Friday, June 22, 2012

June 22, 2012: Lessons Learned for Camp Counseling

Zach loves his summer job.  He works for the Omaha Parks and Recreation as a day camp counselor.  Let me repeat, he "loves" his job.  And even more of a shocker, he "loves" the kids and the kids love him.  No offense to my oldest, but in a million years I would have never dreamt that a job involving children would be in Zach's future.  He has always been an animal lover, but little kids...not so much.  As he describes to me his days full of day camps, bowling, and the zoo; I see a reaction of pride and words of complete job satisfaction.  Who would have thought?  But a very good thing, indeed.

Over dinner I typically get daily updates on how cute the kids are and how much fun the day trips have been.

"How was the zoo today, Zach?"

"Oh, it was awesome, Mom."

"Awesome?  Wow.  How so?"

"The new aquarium was great and the kids loved all of it."

As he describes his various activities around the city, I am reminded of how I dragged the boys on Magical Mystery Bus Tours and summer fun outings across the city when they were young.  We would enjoy every inch of the city that provided childhood entertainment through the days of the summer: the library reading program, zoo, museums, fairs, parades, public swimming pools, Sun Dawgs, picnics, nature walks, bike rides, water parks...  We did it all.  Zach was always my least enthusiastic child on these outings.  Although always a participant, he rarely showed a ton of enthusiasm.  It is just how Zach is wired...comfort in the middle gears.  So the discussion of his job duties clearly begged the question...was all my running them around in summers past good training for him in his current job?  So I posed the question over dinner.  "Yea," Zach responded after a little reflection.  "It probably was."  Maternal affirmation. <sigh>

Wednesday, June 6, 2012

June 6, 2012: Signs of Summer

This morning was a reminder to me of the signs of summer that infiltrate my house each year.  Although these signs have changed a bit as my boys have grown older with driver's licenses and new interests outside of play dates and water fights; a five minute stroll through my house provides clues as to what the summer days and nights look like for them.  With the skills of a seasoned CSI agent (a.k.a. Mom), I am quickly able to apprise the last 24 hours of my children's lives by this simple walk through.  Today was no exception.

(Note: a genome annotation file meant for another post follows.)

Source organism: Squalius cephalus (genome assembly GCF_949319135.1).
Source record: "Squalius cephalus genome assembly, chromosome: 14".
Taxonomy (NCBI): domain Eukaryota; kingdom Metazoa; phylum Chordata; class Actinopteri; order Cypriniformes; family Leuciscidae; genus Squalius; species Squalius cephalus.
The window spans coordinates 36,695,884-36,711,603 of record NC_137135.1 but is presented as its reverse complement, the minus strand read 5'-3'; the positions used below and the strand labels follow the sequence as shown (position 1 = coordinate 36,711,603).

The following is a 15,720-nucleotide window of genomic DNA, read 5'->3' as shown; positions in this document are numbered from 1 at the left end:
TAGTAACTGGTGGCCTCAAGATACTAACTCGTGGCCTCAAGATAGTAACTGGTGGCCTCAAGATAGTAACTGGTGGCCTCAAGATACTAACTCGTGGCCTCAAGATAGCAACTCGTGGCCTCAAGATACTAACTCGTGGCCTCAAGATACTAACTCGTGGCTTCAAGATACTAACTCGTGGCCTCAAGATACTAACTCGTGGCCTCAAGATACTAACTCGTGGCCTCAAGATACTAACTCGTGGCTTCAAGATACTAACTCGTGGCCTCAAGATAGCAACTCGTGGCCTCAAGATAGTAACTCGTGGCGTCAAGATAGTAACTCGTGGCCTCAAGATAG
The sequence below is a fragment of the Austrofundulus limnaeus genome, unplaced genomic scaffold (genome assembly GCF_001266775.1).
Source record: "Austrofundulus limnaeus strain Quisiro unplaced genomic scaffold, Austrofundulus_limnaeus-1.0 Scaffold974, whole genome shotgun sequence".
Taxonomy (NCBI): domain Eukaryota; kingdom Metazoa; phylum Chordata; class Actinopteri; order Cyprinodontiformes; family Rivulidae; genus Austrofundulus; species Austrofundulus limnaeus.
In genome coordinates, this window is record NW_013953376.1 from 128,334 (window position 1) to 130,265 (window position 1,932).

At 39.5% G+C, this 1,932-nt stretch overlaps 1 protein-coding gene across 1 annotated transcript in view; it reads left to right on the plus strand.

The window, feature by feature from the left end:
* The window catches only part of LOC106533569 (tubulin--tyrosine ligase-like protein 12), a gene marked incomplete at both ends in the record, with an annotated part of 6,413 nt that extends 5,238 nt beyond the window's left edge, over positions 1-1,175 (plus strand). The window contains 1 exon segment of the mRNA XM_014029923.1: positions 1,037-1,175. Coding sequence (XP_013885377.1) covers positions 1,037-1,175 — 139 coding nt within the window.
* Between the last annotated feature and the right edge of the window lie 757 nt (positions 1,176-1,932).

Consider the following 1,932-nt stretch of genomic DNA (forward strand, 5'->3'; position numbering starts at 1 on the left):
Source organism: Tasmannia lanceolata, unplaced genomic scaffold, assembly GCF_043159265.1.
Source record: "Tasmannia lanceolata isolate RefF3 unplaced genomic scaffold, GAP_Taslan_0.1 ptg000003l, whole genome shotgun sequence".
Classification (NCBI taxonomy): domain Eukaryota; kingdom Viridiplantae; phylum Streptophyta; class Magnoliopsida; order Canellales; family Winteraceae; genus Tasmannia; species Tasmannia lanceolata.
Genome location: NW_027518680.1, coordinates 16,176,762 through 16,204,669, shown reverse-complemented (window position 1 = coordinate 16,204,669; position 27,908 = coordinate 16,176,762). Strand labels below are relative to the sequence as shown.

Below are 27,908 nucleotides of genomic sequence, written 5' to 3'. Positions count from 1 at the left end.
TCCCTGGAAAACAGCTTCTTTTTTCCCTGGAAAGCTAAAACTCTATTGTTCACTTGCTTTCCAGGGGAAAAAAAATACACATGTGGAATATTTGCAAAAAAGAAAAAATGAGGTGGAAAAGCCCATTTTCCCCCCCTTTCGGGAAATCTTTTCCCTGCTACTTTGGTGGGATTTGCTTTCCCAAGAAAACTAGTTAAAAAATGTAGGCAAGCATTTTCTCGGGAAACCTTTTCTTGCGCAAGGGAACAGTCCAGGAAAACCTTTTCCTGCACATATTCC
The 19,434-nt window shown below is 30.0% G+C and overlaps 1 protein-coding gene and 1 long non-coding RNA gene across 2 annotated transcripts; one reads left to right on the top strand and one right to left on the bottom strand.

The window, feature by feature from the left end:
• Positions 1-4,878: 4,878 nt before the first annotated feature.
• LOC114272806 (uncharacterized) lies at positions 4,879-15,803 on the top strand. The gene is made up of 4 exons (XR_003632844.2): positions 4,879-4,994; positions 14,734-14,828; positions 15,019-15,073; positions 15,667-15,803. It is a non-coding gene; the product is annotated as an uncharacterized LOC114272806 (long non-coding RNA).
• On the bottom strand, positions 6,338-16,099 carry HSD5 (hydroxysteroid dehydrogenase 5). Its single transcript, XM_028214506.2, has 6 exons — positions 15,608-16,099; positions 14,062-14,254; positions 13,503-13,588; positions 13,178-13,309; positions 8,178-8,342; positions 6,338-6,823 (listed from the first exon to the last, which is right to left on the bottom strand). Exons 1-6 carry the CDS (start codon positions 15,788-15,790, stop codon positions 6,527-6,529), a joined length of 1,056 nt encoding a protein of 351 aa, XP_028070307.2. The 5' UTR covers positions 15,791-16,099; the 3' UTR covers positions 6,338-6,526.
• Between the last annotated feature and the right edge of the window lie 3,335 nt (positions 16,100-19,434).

As I pulled into the driveway after my early morning run, I was greeted with lacrosse sticks strewn in the garage with the background noise of the morning sprinkler system.  A golf bag laid nearby with golf shoes thrown to the side.  While grabbing a cold bottled water, I found a garage frig typically stocked full of a variety of drinks now barren with the exception of two Diet Cokes, sparkling water, and four Stella Artois'.

After opening the door to the house and stumbling on no less than six pairs of shoes scattered in the entryway, I discover a regulation basketball lying on the couch in my formal living room.  A trip to the restroom revealed a key, normally hidden above the door for emergencies, now lying on top of a Calvin and Hobbs book next to the toilet.  On my second attempt to locate a bottled water, I found the kitchen frig with added contents that were nonexistent the night before; two to-go containers from Buffalo Wild Wings and a pizza box from Little Caesar's.  After throwing away a fortune cookie wrapper and unclaimed fortune left on the table, I closed a door left agape while contemplating going down to check how many lights were left on in the basement.

On my continued journey through my summer massacre (previously called home), I tentatively made my way upstairs.  My adept sense of smell brought me to the found treasure of wet, chlorine-filled towels left on the laundry room floor.  After drumming up a bit of courage, I decided the next logical step was to make sure that 1) all boys were accounted for and 2) no unannounced friends spent the night.  To my relief, the boys' rooms revealed three sleeping boys in their appropriate rooms with legs and feet dangling out of beds and couches; a stark reminder on how much longer their legs grew since last summer.  A trip to the upstairs bathroom first brought a sigh of relief on the apparent cleanliness, but then led to the question as to when Grant's toothbrush was last used.  A glance at his shower towel revealed a towel that hadn't changed position in days. I was grateful for the chlorine towels I discovered in the laundry room. 

The most apparent sign of the start of our summer was the shock of the quiet as I left my house for work.  Other than the sound of the sprinklers and the meow of a hungry cat; there was no sound of alarm clocks, running showers, or last minute requests before a school day.  As I was originally greeted with silence when I stepped in from my run, I was also left with the temporary silence as I closed the door behind me.  But knowing this quiet in my life was only temporary gave me temporary pleasure as well.  The house would look and feel much different upon my arrival home at dinner time.  As is key with everything in life with boys, I will definitely hear from them as soon as they get hungry.  And then the summer cycle will start all over again.